For employers, the cost of depression cost far exceeds the direct costs associated with its diagnosis and treatment    As the graphic above indicates, the cost of lost productivity for on the job depressed workers (Presenteeism) and lost time for depressed workers that are absent from the job (Absenteeism) far exceed the cost of cost of treatment (medical and medication cost).

Read more »

*This blog post was originally published at Mind The Gap*

Oops: Pre-Term Labor Drug Does More Harm Than Good To Pregnant Moms

The Federal Drug Administration (FDA) recently issued a new warning about a medication that has been used for years and it has sent shock waves throughout my specialty. Terbutaline is an FDA approved medication that is used for asthmatic patients or patients who have significant narrowing of the airways. However for years it has been used as an “off-label” medication to treat preterm labor but now that’s about to change. An off-label drug means it hasn’t been approved for that specific use by the FDA.

According to the FDA, the injectable form of Terbutaline should only be used for a maximum of 24 to 72 hours because the drugs association with heart problems and death.  The FDA goes on to say that the oral version (pills) should not be prescribed to treat preterm labor because it’s ineffective and can cause similar problems. As an obstetrician, I feel utterly betrayed. The medication clearly had side effects that included shortness of breath and a racing heart. As resident physicians we were taught that the benefit outweighed the risks of having a premature baby and the patients should try to adjust to the medication. Read more »

*This blog post was originally published at Dr. Linda Burke-Galloway*

Latest Interviews

IDEA Labs: Medical Students Take The Lead In Healthcare Innovation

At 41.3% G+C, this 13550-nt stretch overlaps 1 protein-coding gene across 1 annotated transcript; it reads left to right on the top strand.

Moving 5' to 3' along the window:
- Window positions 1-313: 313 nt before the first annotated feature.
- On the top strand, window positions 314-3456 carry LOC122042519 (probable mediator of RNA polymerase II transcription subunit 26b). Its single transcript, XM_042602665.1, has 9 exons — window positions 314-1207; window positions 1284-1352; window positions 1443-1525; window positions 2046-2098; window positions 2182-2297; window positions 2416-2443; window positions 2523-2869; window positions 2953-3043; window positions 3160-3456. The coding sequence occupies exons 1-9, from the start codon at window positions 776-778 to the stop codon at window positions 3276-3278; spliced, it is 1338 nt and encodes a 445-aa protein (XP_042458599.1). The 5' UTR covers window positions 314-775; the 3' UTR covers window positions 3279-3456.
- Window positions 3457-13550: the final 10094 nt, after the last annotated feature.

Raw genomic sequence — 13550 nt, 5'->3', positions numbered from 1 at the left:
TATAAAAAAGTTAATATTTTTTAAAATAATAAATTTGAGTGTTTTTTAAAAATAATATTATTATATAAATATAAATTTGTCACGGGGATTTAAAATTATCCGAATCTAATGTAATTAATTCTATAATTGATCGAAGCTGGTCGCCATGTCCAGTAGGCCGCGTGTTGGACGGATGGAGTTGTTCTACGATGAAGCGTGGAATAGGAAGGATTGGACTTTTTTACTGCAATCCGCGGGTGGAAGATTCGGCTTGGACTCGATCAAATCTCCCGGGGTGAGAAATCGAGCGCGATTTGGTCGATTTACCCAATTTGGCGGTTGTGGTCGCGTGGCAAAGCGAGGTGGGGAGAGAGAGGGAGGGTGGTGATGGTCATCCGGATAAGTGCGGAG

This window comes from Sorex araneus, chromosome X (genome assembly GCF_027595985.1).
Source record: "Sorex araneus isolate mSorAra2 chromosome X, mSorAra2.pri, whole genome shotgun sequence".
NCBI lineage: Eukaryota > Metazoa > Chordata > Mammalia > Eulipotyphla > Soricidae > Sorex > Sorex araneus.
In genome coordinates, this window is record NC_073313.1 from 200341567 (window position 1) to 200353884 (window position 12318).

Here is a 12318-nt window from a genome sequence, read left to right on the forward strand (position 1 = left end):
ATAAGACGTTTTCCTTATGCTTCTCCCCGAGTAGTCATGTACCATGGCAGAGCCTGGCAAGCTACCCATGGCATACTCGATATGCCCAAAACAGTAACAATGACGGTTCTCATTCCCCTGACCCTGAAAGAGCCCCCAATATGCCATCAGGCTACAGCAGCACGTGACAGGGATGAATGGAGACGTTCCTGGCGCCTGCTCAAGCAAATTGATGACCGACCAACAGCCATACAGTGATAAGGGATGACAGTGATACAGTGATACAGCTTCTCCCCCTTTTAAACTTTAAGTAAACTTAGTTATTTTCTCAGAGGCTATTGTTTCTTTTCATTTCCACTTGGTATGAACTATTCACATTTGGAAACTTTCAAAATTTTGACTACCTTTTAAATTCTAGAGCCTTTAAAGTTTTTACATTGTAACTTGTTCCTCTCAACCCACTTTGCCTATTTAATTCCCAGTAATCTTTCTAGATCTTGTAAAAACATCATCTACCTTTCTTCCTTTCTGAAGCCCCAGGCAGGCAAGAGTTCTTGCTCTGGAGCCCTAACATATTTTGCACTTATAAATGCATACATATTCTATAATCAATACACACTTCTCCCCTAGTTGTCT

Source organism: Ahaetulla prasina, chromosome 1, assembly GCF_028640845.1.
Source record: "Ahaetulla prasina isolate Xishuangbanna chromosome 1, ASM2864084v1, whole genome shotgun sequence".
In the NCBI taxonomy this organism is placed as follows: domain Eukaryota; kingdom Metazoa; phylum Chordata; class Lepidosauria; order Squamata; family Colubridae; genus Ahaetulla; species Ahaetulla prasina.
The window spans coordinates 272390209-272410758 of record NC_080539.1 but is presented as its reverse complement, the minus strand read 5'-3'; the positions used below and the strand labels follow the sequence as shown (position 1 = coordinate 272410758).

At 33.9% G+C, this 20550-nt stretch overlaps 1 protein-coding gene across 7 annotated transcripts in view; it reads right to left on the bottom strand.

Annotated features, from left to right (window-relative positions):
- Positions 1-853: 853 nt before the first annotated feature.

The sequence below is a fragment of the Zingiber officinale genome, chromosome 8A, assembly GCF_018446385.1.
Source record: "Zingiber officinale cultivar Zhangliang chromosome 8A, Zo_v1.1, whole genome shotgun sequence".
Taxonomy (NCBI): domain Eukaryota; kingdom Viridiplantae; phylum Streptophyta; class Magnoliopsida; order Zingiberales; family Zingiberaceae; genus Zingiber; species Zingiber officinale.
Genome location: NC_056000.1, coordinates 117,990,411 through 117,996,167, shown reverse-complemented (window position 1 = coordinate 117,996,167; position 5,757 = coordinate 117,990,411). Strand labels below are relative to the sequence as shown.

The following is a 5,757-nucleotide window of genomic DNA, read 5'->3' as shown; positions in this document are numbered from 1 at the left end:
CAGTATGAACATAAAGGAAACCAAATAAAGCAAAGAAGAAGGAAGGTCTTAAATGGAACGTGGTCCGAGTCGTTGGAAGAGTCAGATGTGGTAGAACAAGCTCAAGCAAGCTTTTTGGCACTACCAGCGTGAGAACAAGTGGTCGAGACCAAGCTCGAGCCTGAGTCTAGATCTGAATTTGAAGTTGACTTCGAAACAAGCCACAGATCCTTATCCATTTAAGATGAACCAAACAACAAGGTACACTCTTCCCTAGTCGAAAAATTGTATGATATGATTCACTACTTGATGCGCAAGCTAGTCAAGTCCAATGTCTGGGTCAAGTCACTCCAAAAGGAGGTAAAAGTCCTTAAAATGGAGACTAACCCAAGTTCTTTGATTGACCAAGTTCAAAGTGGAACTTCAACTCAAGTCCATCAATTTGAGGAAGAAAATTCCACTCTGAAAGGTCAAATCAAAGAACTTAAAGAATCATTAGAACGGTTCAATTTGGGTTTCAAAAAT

It’s no secret that doctors are disappointed with the way that the U.S. healthcare system is evolving. Most feel helpless about improving their work conditions or solving technical problems in patient care. Fortunately one young medical student was undeterred by the mountain of disappointment carried by his senior clinician mentors…

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How To Be A Successful Patient: Young Doctors Offer Some Advice

I am proud to be a part of the American Resident Project an initiative that promotes the writing of medical students residents and new physicians as they explore ideas for transforming American health care delivery. I recently had the opportunity to interview three of the writing fellows about how to…

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Latest Book Reviews

Book Review: Is Empathy Learned By Faking It Till It’s Real?

I m often asked to do book reviews on my blog and I rarely agree to them. This is because it takes me a long time to read a book and then if I don t enjoy it I figure the author would rather me remain silent than publish my…

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The Spirit Of The Place: Samuel Shem’s New Book May Depress You

When I was in medical school I read Samuel Shem s House Of God as a right of passage. At the time I found it to be a cynical yet eerily accurate portrayal of the underbelly of academic medicine. I gained comfort from its gallows humor and it made me…

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Eat To Save Your Life: Another Half-True Diet Book

I am hesitant to review diet books because they are so often a tangled mess of fact and fiction. Teasing out their truth from falsehood is about as exhausting as delousing a long-haired elementary school student. However after being approached by the authors’ PR agency with the promise of a…